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Gas Laws. Gases-Review Remember: - according to the kinetic theory, all matter is composed of particles in constant motion, and pressure is caused by.

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Presentation on theme: "Gas Laws. Gases-Review Remember: - according to the kinetic theory, all matter is composed of particles in constant motion, and pressure is caused by."— Presentation transcript:

1 Gas Laws

2 Gases-Review Remember: - according to the kinetic theory, all matter is composed of particles in constant motion, and pressure is caused by the force of gas particles striking the walls of their container. - the more often gas particles collide with the walls of their container, the greater the pressure. - the pressure is directly proportional to the number of particles. - at higher temperatures, the particles in a gas have greater kinetic energy, causing them to collide with the walls of the container more often and with greater force, so the pressure rises. - standard atmosphere (atm) is defined as the pressure that supports a 760-mm column of mercury. - the SI unit for measuring pressure is the pascal (Pa), named after the French physicist Blaise Pascal (1623-1662).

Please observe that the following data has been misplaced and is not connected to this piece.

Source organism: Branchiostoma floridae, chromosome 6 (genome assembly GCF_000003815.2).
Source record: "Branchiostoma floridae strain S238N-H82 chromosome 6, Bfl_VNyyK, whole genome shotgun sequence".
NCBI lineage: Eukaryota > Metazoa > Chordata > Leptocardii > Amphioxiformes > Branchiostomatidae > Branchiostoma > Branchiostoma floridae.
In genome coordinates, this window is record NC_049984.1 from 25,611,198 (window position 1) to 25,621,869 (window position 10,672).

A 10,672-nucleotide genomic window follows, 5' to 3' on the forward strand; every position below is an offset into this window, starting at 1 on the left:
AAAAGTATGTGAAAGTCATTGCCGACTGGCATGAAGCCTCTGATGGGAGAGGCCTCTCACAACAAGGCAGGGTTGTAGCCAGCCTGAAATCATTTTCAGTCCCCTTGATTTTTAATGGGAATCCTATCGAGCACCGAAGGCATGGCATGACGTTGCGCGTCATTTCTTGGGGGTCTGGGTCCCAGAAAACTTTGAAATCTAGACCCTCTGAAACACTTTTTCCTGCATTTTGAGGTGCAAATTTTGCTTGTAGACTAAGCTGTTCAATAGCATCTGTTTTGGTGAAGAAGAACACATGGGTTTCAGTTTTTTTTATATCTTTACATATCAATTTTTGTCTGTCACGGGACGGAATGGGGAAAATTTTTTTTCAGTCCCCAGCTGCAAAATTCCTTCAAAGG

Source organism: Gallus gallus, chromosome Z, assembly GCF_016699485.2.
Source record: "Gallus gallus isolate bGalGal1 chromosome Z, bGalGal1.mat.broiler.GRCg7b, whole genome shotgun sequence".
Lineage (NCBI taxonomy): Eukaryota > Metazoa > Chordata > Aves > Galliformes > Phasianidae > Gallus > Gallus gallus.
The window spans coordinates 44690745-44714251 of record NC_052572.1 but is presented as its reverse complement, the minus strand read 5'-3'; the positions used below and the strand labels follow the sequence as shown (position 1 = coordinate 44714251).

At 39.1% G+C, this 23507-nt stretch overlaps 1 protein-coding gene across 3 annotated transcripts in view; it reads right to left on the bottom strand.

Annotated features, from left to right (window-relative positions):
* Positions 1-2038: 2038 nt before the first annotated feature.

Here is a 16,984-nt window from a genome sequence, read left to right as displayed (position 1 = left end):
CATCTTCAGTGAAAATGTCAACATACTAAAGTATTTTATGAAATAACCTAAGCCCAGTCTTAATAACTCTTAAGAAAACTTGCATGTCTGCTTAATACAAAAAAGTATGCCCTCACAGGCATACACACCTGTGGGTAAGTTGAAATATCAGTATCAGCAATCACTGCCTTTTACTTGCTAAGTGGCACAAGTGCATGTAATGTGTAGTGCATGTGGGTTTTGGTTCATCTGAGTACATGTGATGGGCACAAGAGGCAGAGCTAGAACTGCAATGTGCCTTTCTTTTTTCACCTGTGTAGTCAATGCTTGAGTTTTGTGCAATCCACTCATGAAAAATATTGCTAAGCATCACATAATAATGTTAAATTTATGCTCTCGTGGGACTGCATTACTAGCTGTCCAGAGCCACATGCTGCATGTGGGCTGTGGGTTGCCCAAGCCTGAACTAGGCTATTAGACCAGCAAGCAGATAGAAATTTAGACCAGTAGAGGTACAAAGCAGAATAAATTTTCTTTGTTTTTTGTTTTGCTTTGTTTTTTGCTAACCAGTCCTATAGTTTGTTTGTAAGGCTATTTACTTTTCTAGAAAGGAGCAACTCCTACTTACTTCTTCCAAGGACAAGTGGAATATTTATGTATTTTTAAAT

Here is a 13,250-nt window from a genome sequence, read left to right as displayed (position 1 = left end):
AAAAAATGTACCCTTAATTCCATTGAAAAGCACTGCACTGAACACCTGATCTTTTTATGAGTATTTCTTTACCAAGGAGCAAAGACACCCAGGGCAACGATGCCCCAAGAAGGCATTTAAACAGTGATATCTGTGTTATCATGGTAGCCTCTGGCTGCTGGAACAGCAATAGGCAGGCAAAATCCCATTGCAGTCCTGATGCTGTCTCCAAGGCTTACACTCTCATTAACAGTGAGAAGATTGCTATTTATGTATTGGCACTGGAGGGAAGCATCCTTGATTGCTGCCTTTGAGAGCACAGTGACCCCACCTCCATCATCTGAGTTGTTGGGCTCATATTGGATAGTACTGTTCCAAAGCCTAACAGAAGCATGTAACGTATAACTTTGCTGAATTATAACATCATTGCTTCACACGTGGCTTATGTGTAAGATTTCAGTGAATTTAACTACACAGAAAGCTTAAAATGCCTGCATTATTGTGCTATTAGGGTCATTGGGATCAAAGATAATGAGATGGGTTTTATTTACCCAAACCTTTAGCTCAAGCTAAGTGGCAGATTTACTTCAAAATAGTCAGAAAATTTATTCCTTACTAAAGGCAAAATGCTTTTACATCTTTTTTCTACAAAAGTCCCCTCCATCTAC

3 Kinetic-Molecular Theory Review The gas laws apply to ideal gases, which are described by the kinetic theory in the following five statements. -Gas particles do not attract or repel each other. -Gas particles are much smaller than the spaces between them. -Gas particles are in constant, random motion. -No kinetic energy is lost when gas particles collide with each other or with the walls of their container. -All gases have the same kinetic energy at a given temperature.

4 Boyles Law-Pressure & Volume Robert Boyle (1627-1691), an English scientist, used a simple apparatus to compress gases at constant temperatures, he had four findings: 1. If the pressure of a gas increases, its volume decreases proportionately. 2. If the pressure of a gas decreases, its volume increases proportionately. 3. If the volume of a gas increases, its pressure decreases proportionately. 4. If the volume of a gas decreases, its pressure increases proportionately.